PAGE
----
5 Feedback

CSI’s regional accrediting body, the NWCCU, adopted (and adapted) NC-SARA standards for distance education in early 2021. Many of those standards have to do with institutional support for and assessment of online education (and other kinds of distance ed), but one of the 20+ standards stands out for its specific import to instructors. It addresses the ways in which instructors and learners interact during the course of a semester, and that is through timely, individualized feedback. Interactions between knowledgeable, caring instructors and willing, prepared learners constitute one of the most effective and impactful kinds of learning. Think of it as a kind of just-in-time teaching.

Just-in-time for what?

If Dennis is struggling to understand the Kreb’s cycle, the gaps in his knowledge will likely show up in assignments he completes regarding the cycle. Noting those deficits, an instructor provide written feedback and/or arrange a time to chat or video conference with Dennis about his gaps. Having just completed those assignments, Dennis will have the gaps freshly in mind and is, therefore, primed to receive instruction on his areas of misunderstanding.

When Luisa submits an annotated bibliography with thin summaries and errors in the citations, an instructor can comment on this particular issues knowing that Luisa is likely to be receptive to the instruction because of the assignment she just submitted.

Let’s say that Michelle schedules a conference with the instructor or poses some questions via email or a discussion board or some other means. Some time carefully spent parsing Michelle’s questions and identifying the fundamental issues she struggles with allow an instructor to address her concerns in specific, personal terms.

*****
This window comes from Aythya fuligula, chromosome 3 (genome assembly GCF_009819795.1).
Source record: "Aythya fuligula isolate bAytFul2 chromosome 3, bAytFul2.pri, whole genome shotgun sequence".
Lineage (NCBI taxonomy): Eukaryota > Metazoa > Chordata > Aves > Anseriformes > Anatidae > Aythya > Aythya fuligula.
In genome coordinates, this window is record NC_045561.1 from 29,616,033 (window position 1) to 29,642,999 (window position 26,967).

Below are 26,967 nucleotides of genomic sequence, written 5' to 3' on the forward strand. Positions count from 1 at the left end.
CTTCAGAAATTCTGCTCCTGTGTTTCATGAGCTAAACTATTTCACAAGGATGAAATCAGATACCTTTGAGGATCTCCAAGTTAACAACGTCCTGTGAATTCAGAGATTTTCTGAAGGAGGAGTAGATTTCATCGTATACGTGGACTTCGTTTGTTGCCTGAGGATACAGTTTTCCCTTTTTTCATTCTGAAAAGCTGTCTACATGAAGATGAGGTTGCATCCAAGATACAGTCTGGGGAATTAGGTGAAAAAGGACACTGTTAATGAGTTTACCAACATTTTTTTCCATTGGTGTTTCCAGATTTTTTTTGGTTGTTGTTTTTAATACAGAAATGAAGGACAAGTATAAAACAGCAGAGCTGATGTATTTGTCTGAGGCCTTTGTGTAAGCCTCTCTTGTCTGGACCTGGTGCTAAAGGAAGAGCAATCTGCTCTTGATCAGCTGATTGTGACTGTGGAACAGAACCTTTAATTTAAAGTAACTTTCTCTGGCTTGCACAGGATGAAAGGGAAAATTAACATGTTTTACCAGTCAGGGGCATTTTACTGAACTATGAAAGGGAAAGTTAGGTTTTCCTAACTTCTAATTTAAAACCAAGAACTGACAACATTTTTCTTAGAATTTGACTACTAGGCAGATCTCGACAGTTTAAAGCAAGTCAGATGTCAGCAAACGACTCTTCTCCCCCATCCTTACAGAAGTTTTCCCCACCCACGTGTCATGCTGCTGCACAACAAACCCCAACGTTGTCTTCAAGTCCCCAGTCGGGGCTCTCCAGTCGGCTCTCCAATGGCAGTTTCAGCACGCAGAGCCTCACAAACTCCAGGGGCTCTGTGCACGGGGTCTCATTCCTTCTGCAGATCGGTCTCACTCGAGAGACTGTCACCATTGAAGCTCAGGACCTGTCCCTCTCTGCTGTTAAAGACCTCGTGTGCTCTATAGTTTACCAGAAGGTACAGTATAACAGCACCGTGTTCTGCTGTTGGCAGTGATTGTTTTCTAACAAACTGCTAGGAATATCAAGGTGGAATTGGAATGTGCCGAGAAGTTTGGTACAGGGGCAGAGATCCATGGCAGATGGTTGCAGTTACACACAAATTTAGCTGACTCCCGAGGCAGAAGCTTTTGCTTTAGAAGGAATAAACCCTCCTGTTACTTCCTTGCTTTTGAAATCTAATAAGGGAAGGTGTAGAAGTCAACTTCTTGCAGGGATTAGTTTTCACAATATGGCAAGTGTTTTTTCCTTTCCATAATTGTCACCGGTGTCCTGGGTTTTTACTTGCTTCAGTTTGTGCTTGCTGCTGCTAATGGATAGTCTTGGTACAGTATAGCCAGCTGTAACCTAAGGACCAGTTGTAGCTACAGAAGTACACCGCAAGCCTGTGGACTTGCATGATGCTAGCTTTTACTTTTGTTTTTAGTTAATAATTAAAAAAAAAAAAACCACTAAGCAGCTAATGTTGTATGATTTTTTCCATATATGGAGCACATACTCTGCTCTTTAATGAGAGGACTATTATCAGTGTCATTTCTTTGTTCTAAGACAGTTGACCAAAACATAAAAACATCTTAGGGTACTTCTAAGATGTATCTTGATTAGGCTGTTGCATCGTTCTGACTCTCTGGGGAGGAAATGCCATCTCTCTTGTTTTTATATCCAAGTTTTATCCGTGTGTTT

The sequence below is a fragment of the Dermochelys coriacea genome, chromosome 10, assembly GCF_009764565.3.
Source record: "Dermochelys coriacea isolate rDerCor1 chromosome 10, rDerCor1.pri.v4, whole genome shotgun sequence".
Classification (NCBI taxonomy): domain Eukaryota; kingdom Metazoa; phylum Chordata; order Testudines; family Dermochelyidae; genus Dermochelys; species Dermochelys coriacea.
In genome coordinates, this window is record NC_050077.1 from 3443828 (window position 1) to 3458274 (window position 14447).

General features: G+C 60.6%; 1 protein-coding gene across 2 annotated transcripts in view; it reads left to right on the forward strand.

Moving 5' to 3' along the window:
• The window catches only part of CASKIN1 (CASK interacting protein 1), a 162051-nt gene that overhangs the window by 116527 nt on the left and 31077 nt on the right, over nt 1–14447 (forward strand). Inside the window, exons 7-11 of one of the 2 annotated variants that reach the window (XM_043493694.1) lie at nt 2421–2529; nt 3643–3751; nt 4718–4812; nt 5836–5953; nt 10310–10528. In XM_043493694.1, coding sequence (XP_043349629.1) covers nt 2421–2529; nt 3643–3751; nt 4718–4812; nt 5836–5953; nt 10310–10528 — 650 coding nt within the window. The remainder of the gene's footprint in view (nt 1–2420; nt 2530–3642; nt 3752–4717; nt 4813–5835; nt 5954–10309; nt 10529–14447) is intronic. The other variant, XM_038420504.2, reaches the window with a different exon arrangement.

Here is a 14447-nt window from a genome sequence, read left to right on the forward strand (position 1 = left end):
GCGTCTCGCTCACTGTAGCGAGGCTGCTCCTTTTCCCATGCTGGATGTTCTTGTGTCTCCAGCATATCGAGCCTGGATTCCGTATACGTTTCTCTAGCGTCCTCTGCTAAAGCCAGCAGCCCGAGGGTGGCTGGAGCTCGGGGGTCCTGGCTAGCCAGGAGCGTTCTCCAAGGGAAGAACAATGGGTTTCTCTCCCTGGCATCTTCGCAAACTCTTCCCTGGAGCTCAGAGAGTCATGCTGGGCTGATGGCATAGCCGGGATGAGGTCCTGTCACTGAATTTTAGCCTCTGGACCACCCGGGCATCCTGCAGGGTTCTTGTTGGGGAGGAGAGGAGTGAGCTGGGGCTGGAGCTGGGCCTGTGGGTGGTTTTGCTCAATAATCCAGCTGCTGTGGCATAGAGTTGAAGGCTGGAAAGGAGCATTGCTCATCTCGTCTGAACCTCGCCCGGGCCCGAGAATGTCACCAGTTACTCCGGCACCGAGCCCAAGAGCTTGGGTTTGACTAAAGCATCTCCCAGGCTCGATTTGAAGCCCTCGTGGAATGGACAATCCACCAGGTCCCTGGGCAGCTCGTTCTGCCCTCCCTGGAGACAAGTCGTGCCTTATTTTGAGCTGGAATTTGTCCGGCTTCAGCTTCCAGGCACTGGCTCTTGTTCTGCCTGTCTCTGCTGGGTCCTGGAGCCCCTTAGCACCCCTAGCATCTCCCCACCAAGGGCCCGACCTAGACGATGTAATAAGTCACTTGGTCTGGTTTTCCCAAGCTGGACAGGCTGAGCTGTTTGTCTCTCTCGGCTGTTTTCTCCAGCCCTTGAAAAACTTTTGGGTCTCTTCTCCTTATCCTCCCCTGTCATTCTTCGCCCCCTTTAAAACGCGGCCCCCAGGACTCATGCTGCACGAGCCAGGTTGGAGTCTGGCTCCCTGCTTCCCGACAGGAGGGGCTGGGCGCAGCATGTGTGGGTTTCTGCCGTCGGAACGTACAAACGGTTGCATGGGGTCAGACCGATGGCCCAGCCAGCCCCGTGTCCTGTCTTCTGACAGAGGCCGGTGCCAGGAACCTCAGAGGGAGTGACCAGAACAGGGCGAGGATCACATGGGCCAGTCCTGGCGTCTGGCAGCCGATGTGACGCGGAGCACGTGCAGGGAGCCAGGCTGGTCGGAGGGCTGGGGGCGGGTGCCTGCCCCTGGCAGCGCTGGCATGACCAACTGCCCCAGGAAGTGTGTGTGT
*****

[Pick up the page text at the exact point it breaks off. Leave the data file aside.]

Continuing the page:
I don’t have time for that much feedback

Without putting too fine a point on it, this type of timely individualized feedback is the core instructional activity in online teaching. Once a course is prepped and running (no small tasks, to be sure), an instructor’s time and energy should be focused on finding and addressing the gaps learners have with regard to the knowledge and skills of the course.

Imagine a communications course in which more than half of learners submit speech videos that are lacking in the same way(s). In that case, and instructor can prepare feedback for all those learners via a short video lecture which clarifies the requirements of the task or a discussion board or announcement posting that addresses those deficits for those who need it.

An instructor’s time may be better spent crafting tasks– and feedback opportunities on those tasks– than on creating lectures, presentations, lessons etc. that address learners broadly and collectively.

An instructor can get an early sense of which kinds of feedback and individualized instruction a particular group of learners will need by having learners complete a knowledge survey at or near the beginning of the term. A knowledge survey that covers the entire course content yields data about where learners are less confident in their knowledge or skill abilities. Instructors can focus on areas where learner confidence is low (and spend less time on concepts & skills where learners report strength and confidence), freeing up time to offer the level of feedback that reaches learners in the moment they want or need it.

So… what’s missing from this discussion of feedback?



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